It’s a very gentle lift. You just want to lightly lift your head up, hold it there, and then back down. Remember also that your elbows are still up, your back is still arched and you’ve got one leg in front. When you’re done all the repetitions and holds on one side, you can switch over and do it on the other side. So left brace to begin and hold. One, two, three, four, five, six and then.

McGill Big 3 – #3 Side Plank

The last exercise is the side bridge or the side plank.

Now are you going to try? You’re going to come sideways and the important part of this one is that the top leg is going to come slightly in front of the bottom leg and that will set your position up. It’s a little bit more stable than what you often see, which is one foot over top of the other, so one over top of the other here in front of the other, and then you’re going to come down on your elbow and forearm really pressed in and then lift and you want to make sure that your spine is aligned.

You’ve got that little curve in the lower back and you’re pulling in your TVA. You can either put your hands here at the side. I like to do this one with the hands. Is that just to hold that position and the same thing. It’s a bracing of the abs so you can feel the obliques working primarily here. You’re going to get a little bit of glute work there as well. That’s your whole position and then you come down and then you’re going to come up and do this. So it would be 10 seconds on one side and then come back up for another rep of 10 seconds.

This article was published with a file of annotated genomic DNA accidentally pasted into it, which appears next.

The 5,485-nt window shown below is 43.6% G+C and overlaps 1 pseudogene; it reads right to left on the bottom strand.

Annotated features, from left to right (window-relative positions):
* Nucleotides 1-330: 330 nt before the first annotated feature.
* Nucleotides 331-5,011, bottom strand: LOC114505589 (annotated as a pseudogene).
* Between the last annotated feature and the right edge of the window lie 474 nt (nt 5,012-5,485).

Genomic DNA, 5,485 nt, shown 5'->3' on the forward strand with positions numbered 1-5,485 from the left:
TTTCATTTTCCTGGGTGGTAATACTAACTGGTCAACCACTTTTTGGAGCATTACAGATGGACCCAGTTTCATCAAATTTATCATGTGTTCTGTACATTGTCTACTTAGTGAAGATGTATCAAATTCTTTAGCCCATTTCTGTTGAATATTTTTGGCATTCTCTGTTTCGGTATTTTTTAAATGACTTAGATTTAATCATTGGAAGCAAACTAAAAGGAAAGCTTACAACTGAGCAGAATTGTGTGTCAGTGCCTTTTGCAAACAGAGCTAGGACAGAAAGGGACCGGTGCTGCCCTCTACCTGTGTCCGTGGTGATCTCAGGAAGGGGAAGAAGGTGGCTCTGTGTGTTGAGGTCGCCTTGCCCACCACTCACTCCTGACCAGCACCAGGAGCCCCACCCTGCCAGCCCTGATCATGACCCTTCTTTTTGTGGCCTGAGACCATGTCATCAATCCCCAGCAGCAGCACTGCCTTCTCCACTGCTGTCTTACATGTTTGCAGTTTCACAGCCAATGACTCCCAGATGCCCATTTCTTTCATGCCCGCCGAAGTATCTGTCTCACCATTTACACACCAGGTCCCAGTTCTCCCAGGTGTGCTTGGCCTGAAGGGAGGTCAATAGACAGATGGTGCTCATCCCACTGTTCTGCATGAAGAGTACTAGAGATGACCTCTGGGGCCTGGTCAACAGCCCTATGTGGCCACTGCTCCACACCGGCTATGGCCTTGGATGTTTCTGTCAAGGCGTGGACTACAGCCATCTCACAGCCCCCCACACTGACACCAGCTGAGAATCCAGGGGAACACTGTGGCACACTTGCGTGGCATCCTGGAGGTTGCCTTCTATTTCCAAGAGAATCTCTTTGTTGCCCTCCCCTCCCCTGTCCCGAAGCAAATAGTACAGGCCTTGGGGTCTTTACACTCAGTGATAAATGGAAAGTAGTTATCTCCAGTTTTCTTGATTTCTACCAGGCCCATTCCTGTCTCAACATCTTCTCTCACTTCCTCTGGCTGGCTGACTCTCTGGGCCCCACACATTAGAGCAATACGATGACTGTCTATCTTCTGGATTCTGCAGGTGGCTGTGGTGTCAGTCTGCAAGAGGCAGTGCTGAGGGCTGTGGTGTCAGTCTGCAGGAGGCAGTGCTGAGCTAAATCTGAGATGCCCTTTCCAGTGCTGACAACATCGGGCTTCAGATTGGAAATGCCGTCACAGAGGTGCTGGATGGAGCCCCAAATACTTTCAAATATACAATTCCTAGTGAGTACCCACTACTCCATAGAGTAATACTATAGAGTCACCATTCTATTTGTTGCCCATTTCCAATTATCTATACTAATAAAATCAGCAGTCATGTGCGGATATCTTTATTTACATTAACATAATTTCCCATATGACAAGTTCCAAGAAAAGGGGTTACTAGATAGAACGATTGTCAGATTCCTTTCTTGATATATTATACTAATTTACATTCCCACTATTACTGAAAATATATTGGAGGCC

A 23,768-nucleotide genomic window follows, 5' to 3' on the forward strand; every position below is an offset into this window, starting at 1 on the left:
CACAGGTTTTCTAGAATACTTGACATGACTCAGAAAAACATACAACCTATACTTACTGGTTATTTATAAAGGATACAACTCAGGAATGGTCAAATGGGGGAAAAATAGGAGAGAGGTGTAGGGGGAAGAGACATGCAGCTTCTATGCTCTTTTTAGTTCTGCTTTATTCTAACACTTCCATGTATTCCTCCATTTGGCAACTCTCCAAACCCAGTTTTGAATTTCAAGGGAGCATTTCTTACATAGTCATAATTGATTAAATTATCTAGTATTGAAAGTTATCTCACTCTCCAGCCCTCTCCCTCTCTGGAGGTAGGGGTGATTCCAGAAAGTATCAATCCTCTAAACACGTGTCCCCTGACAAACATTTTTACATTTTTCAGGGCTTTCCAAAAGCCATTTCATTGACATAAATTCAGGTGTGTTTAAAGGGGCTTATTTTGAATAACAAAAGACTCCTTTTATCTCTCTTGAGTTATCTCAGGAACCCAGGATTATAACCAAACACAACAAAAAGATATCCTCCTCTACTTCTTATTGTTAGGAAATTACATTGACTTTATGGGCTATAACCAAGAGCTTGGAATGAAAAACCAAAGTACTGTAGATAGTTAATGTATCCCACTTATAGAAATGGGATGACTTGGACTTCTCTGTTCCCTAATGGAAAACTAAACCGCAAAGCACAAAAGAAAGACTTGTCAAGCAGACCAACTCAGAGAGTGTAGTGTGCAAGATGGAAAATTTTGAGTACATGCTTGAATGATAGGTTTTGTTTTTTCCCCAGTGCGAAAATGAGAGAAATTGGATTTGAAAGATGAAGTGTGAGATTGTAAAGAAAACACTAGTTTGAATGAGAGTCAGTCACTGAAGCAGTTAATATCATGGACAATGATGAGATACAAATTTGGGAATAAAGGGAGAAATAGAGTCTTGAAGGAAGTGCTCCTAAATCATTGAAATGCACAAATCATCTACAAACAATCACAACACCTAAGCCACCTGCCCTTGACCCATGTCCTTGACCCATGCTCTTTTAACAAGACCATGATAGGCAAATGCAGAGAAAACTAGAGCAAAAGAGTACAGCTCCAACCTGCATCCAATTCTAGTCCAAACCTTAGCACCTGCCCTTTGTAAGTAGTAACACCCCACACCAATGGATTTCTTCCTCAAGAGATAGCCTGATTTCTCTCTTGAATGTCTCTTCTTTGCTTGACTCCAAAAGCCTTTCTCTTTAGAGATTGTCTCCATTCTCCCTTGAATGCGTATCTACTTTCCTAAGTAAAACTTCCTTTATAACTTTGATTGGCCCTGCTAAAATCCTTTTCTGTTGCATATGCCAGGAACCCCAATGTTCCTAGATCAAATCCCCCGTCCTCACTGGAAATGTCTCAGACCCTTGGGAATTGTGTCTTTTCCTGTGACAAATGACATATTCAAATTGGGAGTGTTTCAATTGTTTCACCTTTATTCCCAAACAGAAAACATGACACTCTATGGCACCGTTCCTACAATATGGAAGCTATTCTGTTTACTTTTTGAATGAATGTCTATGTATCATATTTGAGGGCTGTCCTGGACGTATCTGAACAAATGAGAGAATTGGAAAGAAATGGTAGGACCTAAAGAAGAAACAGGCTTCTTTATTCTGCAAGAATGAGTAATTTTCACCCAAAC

Then come back down. And then you do this six times on one side and switch over and do six reps on the other.

How To Fit The McGill Big 3 Into Your Workout Program

You’ll notice that if you go through the entire protocol that it can take a long time. So you can modify this, you can do one of these big three exercises per day, or you can just do a shorter amount. You can go straight up to the ten second you can modify the holds in general throughout the program and just do whatever works for you. It’s better to be doing these exercises some way and partially then not to be doing them at all.

And the one thing that Dr McGill absolutely insists on is the neutral lumber spine.

That means just maintaining that curve in your lower back while you’re performing these exercises. So to be honest, despite the fact that McGill is such an expert, the idea is somewhat controversial and a lot of people think it’s perfectly safe to be able to flatten the back.

Just kind of flatten this, this way to train the TVA and it’s okay to do some exercises that way.

His expertise is with back pain patients particularly. Perhaps for someone with a healthy spine, it’s not an issue.

I’ve actually found that with beginners, flattening the lumbar spine helps them to learn how to activate the transfers of dominance. And I think that’s the key because we need to learn to activate the TVA first and then we can use it in all positions. Because remember the role of the TVA is to stabilize the pelvis and the lower back before you, before there’s movement of the arms or legs. So you really want to make sure that you know how to activate that TVA one way or the other. So let me know in the comments if you’ve used these exercises before, what your experience was.

Ivana Chapman